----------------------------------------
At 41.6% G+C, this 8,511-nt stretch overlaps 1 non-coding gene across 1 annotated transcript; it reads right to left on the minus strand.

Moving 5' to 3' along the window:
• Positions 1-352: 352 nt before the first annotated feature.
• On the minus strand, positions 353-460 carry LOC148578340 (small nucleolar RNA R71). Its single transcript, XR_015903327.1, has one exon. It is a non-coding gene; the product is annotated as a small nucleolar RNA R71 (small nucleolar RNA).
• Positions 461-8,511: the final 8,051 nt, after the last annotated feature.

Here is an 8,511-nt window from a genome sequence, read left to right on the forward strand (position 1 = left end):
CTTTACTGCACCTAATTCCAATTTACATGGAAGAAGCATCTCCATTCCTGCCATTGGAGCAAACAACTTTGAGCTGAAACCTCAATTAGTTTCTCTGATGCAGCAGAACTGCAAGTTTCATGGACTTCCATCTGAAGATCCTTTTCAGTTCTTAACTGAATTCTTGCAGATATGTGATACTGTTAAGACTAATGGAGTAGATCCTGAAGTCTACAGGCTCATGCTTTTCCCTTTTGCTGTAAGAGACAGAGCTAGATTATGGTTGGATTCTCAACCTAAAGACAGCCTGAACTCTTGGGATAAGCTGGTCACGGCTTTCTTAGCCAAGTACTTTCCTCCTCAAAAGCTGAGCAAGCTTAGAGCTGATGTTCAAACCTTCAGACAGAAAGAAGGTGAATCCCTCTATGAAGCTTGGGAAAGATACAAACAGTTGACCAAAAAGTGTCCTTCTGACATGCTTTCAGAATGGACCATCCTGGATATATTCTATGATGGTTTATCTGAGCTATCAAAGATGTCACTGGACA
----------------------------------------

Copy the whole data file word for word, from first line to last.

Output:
At 41.6% G+C, this 8,511-nt stretch overlaps 1 non-coding gene across 1 annotated transcript; it reads right to left on the minus strand.

Moving 5' to 3' along the window:
• Positions 1-352: 352 nt before the first annotated feature.
• On the minus strand, positions 353-460 carry LOC148578340 (small nucleolar RNA R71). Its single transcript, XR_015903327.1, has one exon. It is a non-coding gene; the product is annotated as a small nucleolar RNA R71 (small nucleolar RNA).
• Positions 461-8,511: the final 8,051 nt, after the last annotated feature.

Here is an 8,511-nt window from a genome sequence, read left to right on the forward strand (position 1 = left end):
CTTTACTGCACCTAATTCCAATTTACATGGAAGAAGCATCTCCATTCCTGCCATTGGAGCAAACAACTTTGAGCTGAAACCTCAATTAGTTTCTCTGATGCAGCAGAACTGCAAGTTTCATGGACTTCCATCTGAAGATCCTTTTCAGTTCTTAACTGAATTCTTGCAGATATGTGATACTGTTAAGACTAATGGAGTAGATCCTGAAGTCTACAGGCTCATGCTTTTCCCTTTTGCTGTAAGAGACAGAGCTAGATTATGGTTGGATTCTCAACCTAAAGACAGCCTGAACTCTTGGGATAAGCTGGTCACGGCTTTCTTAGCCAAGTACTTTCCTCCTCAAAAGCTGAGCAAGCTTAGAGCTGATGTTCAAACCTTCAGACAGAAAGAAGGTGAATCCCTCTATGAAGCTTGGGAAAGATACAAACAGTTGACCAAAAAGTGTCCTTCTGACATGCTTTCAGAATGGACCATCCTGGATATATTCTATGATGGTTTATCTGAGCTATCAAAGATGTCACTGGACA